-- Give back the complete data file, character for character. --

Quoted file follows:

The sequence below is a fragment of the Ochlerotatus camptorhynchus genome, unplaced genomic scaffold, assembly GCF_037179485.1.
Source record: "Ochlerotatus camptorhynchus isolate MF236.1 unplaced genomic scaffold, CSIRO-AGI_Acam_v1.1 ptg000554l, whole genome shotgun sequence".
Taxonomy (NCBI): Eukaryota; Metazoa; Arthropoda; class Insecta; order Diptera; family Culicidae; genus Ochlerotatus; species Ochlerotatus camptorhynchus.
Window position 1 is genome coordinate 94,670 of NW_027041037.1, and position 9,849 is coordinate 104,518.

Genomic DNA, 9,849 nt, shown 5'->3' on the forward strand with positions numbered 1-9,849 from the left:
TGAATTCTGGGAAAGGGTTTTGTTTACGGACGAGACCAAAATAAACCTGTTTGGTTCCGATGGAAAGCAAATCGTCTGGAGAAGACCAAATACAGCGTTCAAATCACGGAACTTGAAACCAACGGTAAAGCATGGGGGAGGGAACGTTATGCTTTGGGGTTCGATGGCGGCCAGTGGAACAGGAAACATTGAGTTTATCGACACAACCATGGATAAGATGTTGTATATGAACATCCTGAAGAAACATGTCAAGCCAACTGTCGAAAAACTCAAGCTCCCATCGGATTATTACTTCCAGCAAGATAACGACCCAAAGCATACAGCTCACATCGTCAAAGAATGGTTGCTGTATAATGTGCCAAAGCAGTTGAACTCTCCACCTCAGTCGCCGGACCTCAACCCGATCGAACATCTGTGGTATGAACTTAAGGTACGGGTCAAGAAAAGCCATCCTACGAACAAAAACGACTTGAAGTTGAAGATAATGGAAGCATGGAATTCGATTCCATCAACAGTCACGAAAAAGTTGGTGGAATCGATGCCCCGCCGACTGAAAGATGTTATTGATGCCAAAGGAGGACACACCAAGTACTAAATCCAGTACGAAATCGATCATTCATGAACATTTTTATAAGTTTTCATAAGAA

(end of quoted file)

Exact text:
The sequence below is a fragment of the Ochlerotatus camptorhynchus genome, unplaced genomic scaffold, assembly GCF_037179485.1.
Source record: "Ochlerotatus camptorhynchus isolate MF236.1 unplaced genomic scaffold, CSIRO-AGI_Acam_v1.1 ptg000554l, whole genome shotgun sequence".
Taxonomy (NCBI): Eukaryota; Metazoa; Arthropoda; class Insecta; order Diptera; family Culicidae; genus Ochlerotatus; species Ochlerotatus camptorhynchus.
Window position 1 is genome coordinate 94,670 of NW_027041037.1, and position 9,849 is coordinate 104,518.

Genomic DNA, 9,849 nt, shown 5'->3' on the forward strand with positions numbered 1-9,849 from the left:
TGAATTCTGGGAAAGGGTTTTGTTTACGGACGAGACCAAAATAAACCTGTTTGGTTCCGATGGAAAGCAAATCGTCTGGAGAAGACCAAATACAGCGTTCAAATCACGGAACTTGAAACCAACGGTAAAGCATGGGGGAGGGAACGTTATGCTTTGGGGTTCGATGGCGGCCAGTGGAACAGGAAACATTGAGTTTATCGACACAACCATGGATAAGATGTTGTATATGAACATCCTGAAGAAACATGTCAAGCCAACTGTCGAAAAACTCAAGCTCCCATCGGATTATTACTTCCAGCAAGATAACGACCCAAAGCATACAGCTCACATCGTCAAAGAATGGTTGCTGTATAATGTGCCAAAGCAGTTGAACTCTCCACCTCAGTCGCCGGACCTCAACCCGATCGAACATCTGTGGTATGAACTTAAGGTACGGGTCAAGAAAAGCCATCCTACGAACAAAAACGACTTGAAGTTGAAGATAATGGAAGCATGGAATTCGATTCCATCAACAGTCACGAAAAAGTTGGTGGAATCGATGCCCCGCCGACTGAAAGATGTTATTGATGCCAAAGGAGGACACACCAAGTACTAAATCCAGTACGAAATCGATCATTCATGAACATTTTTATAAGTTTTCATAAGAA